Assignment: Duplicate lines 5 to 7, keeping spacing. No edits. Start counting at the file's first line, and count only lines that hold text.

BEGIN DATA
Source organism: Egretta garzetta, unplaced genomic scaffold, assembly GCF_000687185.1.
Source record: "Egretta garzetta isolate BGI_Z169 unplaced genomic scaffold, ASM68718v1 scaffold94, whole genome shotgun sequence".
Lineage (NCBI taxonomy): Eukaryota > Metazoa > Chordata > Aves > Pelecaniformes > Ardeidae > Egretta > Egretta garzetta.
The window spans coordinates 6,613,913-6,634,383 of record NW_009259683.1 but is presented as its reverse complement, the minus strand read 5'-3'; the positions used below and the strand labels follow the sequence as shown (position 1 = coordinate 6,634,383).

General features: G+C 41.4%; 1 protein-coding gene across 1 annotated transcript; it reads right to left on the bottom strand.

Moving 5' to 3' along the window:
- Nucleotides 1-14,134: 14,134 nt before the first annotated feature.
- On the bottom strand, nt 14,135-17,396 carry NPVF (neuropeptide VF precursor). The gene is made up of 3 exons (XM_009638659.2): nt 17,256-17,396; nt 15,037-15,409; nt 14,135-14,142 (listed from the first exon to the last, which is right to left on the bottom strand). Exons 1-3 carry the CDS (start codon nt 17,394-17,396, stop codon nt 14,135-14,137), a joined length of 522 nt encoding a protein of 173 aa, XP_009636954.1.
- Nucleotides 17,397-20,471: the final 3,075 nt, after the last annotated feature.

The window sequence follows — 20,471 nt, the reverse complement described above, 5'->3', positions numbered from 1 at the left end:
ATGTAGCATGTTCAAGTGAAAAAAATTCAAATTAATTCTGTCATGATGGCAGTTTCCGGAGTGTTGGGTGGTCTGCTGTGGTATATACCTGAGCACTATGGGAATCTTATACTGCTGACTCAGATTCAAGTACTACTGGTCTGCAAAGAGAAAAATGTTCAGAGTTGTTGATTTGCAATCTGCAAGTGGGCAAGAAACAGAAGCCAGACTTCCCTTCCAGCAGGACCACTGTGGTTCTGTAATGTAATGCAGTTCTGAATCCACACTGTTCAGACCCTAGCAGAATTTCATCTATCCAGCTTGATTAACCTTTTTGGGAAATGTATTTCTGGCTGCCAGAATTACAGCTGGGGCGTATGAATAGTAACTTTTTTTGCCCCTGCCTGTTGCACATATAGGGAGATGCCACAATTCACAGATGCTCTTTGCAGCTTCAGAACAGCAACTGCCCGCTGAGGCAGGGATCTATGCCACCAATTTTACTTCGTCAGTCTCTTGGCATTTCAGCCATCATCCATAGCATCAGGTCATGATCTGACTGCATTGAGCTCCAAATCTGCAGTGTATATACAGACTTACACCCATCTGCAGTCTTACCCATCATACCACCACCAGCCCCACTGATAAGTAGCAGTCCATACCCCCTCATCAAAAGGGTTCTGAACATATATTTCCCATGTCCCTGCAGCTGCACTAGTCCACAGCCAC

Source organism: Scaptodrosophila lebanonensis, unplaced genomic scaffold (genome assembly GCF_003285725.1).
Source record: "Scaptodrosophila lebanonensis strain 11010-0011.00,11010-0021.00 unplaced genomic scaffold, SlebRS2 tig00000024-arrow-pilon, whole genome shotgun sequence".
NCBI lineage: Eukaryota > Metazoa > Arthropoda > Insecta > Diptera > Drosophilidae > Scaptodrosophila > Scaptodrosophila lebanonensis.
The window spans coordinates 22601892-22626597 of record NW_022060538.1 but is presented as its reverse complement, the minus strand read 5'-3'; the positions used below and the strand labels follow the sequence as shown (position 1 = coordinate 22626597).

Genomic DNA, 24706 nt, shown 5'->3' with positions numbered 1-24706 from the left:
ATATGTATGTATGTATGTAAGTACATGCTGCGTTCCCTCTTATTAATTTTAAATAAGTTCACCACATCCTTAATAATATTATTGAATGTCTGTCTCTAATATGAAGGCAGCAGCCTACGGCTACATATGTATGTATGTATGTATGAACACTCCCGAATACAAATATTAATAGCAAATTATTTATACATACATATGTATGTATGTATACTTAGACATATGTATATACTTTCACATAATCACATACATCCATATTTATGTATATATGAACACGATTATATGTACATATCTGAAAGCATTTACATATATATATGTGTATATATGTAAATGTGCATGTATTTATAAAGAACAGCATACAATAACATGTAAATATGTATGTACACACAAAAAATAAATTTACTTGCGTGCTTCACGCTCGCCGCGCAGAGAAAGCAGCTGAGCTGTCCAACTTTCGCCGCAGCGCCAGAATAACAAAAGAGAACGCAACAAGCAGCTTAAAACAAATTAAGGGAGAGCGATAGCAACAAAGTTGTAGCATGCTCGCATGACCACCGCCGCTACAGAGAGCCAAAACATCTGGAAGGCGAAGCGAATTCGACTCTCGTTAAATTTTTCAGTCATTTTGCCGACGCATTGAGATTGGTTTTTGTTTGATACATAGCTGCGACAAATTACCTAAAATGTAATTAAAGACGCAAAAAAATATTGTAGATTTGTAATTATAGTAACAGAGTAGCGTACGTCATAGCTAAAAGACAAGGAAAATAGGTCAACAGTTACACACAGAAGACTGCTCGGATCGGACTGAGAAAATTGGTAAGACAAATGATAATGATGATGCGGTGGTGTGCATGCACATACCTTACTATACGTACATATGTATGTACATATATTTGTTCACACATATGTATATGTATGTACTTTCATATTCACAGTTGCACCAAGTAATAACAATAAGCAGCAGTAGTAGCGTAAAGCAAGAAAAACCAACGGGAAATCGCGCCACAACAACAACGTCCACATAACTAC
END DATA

General features: G+C 41.4%; 1 protein-coding gene across 1 annotated transcript; it reads right to left on the bottom strand.

Moving 5' to 3' along the window:
- Nucleotides 1-14,134: 14,134 nt before the first annotated feature.